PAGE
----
The power of algorithmic personalisation is also found in social networks. Instagram has overtaken Snapchat (in monthly active users) partly because of its ability to personalise your feed. For example, Instagram will show you content similar to the posts you already engage with. Whereas, Snapchat shows content in chronological order irrespective of your interests. Snapchat have admitted the need for a personalised algorithm in 2018, but it may be too little too late.
Another company that uses algorithms to personalise the user experience is Netflix. Netflix shows you movie recommendations based on the shows you watch. However, Netflix’s algorithm takes it a step further and personalises the visuals. If they want to pique your interest in an unfamiliar title, they will tailor the film cover to an actor or actress you are familiar with. For example, if they want to interest you in Pulp Fiction, and you have watched films starring Uma Thurman, you will see the cover that features Uma Thurman. On the other hand, if you watch more John Travolta films, you will see a modified film cover featuring John Travolta. This is one way that Netflix differs from traditional television. Netflix doesn’t have one product, but over 100 million products tailored for every member.
What do you do if you work in a business which doesn’t have the resources or algorithms to give customers a personalised experience? The simplest way is through language. The most powerful word in marketing (after the word ‘free’) is the word ‘you’. We respond to you-orientated language because it feels personal. Visit your Amazon homepage and count how many instances of the word ‘you’ you find. I found nineteen: ‘your recommendations’, ‘your orders’, ‘your wish list’, etc. This simple writing technique is something ever business can harness to bring even more humanity to the user experience. The best part: it’s free!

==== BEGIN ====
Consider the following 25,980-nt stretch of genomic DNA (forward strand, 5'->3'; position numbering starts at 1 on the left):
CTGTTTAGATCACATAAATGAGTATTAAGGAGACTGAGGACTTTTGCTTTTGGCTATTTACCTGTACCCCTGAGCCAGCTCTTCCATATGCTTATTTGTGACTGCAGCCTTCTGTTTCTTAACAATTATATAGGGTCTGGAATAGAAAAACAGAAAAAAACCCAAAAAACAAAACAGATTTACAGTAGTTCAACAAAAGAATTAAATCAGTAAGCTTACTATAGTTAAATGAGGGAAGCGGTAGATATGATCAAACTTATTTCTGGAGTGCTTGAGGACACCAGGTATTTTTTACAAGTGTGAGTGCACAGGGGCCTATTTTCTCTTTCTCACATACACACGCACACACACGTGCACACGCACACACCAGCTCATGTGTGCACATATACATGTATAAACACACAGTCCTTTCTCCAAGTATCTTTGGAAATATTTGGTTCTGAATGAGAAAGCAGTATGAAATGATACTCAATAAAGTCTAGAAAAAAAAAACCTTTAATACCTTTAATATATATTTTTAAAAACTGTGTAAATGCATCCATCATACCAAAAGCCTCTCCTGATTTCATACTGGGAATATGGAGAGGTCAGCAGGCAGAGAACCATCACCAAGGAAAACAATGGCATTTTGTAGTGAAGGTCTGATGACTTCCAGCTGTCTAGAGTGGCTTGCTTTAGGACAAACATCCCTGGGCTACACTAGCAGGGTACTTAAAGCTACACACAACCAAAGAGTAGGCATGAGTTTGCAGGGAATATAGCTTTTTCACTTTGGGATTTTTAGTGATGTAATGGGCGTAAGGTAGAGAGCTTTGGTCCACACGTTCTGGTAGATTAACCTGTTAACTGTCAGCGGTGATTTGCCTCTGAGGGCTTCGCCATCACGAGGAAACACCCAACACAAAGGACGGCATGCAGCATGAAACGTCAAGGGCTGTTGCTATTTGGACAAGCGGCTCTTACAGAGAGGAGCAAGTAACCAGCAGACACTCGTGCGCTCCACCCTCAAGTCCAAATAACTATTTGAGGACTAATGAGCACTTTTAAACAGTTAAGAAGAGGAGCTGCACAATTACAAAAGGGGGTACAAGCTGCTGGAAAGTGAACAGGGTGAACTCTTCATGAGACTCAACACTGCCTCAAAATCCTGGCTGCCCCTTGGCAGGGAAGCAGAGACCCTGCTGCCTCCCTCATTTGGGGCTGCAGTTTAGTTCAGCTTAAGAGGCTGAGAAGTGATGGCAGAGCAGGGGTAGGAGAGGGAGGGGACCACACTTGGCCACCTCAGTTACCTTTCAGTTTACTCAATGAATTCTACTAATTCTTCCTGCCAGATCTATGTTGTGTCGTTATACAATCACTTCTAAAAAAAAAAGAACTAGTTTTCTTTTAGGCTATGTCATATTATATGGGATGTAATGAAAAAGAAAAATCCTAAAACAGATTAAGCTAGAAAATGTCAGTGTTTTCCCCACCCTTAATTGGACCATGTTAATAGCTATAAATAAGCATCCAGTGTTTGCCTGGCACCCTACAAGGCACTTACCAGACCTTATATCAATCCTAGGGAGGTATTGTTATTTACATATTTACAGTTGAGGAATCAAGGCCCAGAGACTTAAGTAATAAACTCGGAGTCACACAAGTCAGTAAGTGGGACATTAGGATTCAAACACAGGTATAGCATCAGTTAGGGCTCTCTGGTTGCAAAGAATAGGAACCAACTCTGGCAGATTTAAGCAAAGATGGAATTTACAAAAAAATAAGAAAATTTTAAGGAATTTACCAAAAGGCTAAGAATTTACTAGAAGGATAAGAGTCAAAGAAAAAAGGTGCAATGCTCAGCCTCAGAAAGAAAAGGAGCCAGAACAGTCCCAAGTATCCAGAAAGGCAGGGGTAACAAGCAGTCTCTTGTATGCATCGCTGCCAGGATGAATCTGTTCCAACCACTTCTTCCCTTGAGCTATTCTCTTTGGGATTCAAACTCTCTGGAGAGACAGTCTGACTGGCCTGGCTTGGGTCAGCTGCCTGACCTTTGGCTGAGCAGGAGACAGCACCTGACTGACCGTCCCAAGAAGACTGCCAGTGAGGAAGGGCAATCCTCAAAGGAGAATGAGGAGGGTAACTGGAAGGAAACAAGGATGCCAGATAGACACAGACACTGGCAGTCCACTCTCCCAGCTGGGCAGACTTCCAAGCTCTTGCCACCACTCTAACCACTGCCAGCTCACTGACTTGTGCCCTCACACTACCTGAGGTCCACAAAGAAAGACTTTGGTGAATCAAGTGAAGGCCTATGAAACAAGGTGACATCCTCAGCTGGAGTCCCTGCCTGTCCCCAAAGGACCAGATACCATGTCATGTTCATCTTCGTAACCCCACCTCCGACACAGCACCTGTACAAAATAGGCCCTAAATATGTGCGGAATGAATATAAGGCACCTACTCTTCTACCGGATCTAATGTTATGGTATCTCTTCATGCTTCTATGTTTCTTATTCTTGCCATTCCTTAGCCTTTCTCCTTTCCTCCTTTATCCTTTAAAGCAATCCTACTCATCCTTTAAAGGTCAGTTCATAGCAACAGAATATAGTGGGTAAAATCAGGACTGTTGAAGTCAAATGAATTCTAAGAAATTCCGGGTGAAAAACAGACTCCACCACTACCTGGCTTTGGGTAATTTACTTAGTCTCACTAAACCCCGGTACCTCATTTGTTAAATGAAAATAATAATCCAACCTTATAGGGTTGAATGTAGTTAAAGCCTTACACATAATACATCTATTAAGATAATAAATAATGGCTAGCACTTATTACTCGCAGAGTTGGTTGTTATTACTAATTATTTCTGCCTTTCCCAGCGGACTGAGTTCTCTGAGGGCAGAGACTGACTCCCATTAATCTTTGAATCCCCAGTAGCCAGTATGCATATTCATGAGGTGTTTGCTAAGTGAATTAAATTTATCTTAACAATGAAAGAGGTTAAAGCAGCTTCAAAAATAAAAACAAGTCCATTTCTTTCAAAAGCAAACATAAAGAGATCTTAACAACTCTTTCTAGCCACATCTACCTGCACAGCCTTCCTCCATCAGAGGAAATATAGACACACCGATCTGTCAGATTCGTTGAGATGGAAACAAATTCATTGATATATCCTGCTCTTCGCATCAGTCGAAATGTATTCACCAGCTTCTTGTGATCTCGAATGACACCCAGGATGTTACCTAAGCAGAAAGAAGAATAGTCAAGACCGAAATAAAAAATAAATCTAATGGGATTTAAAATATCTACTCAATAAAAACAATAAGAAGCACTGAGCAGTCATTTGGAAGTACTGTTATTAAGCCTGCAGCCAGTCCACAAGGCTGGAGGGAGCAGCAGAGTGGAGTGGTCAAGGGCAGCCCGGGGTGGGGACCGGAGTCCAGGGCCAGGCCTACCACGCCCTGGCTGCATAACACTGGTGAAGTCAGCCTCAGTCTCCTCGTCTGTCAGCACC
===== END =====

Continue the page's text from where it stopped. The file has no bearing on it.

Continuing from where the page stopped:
74% of Netflix users say they would cancel their subscription if Netflix started showing ads (All Flicks, 2016). Netflix are leaving an estimated two billion dollars on the table by not showing advertising – a strategic move to retain their customer base. The reality is that ad blocking is on the rise, and it is no longer just millennials. 57% of ad block users are now aged above 35 years old (Global Web Index, 2017).
How do we buck this growing trend? The solution is better targeting, better creative, and better ad formats. A recent study shows how ad block users feel about different ad formats; users say they prefer static banners and skippable video, over auto-play video, auto-play audio, and non-skippable video (PageFair, 2017). The lesson here? People dislike interruptive formats which disturb their online experience.
On 15th February 2018, Google will embed a native ad-blocker to the Chrome browser. This will not block all ads, just those formats which are interruptive (e.g. auto-play audio ads). The key is that people do not hate all ads; they just hate the ones that are poorly targeted and interruptive.
First impressions count – especially in online video. Snapchat say that the first two seconds of video drives two thirds of brand awareness. And Facebook say that the first two seconds drives sales (L2, 2017). The challenge is that most brands still have their main message in the last five seconds of their video, not the first five.
The brands which win in 2018 are the ones who stop recycling TV ads online but create bespoke and tailored content online which focuses on delivering the message in first five seconds.
There are three key takeaways:
1) Remember to get your main message across in the first five seconds of online video
2) To minimise ad blocking: avoid poor targeting and interruptive ad formats
3) Consider how you can use algorithms or language to personalise the consumer experience for your customers